How to teach our kids to use technology during a pandemic

I love Sunday mornings, but there is one thing I dread each week about them. Outside of the blessing of gathering together as the church (even remotely in this season) and extra time with my family, I get the dreaded notification on my iPhone. From reading and entertainment to social media and productivity, the screen time activity report on my phone displays the reality of my online activity for the past week. That methodic revelation often comes as a disappointing and discouraging reminder of the toils of this season of remote work, online school, and social distancing.

Our children are likewise fixated on screens, with countless hours spent online for homework, remote learning, gaming, reading, social media, connecting with friends, and even gathering with the church. This generation of children is the first to grow up in the smartphone era, seemingly always connected by social media and digital technology. It will be decades before we see the full effects of these technologies on their development as adults.

If we are honest, this season is hard on most of us. The guilt associated with screen time and our children can be overwhelming at times even for the most disciplined parents. I don’t know of a single family that thinks they have these things all figured out. Two things are for certain: we will get through this pandemic season, but we will fail at times in our role as parents. However, our job isn’t to be the perfect parents or guardians. Our role is to shepherd and disciple our children in the ways of the Lord, even in our digital first world. 

The Rundown

Twitter is building ‘Birdwatch,’ a system to fight misinformation by adding more context to tweetsTechCrunch

In order to combat misinformation in the final month before the election, Twitter has added a new feature that will allow users to flag tweets for moderation and add notes with more details behind posts. This new addition called “Birdwatch” gives users the ability to vote on whether a tweet is false or misleading and add annotations which may be public or private.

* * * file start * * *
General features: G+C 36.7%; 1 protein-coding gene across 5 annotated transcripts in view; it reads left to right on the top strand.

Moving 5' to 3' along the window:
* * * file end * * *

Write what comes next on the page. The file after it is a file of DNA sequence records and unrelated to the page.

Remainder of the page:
Americans are one step closer to a national contact tracing app for Covid-19Vox

Catalyzed by a tool developed by Apple and Google, the U.S. has progressed towards a nationwide COVID-19 contact tracing app. This national server created by tech giants helps pave a road toward coordination among states, which up until this point has mainly produced programs that have yet to provide useful tracing information across state lines.

Facebook Widens Ban on Political Ads as Alarm Rises Over ElectionThe New York Times

On Wednesday, Facebook said that it would take more preventative measures to keep political candidates from using it to manipulate the election’s outcome and aftermath. The company now plans to prohibit all political and issue-based advertising after the polls close on November 3 for an undetermined length of time.

Facebook completely bans QAnon and labels it a ‘militarized social movement’The Verge

In its most drastic moderation measure to date, Facebook has decided to ban all profiles, groups, and posts promoting the QAnon conspiracy theory. This move is important in setting the precedent for online content moderation on the part of big tech companies. How this action is received by lawmakers and the public could also have implications for regulative policy in this sector.

Other Resources:

A conversation with Trillia Newbell about parenting, kids, and technologyWeeklyTech Podcast

‘The Social Dilemma’ and the Bigger DilemmaThe Gospel Coalition

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Digital Public Square Podcast with Jason Thacker

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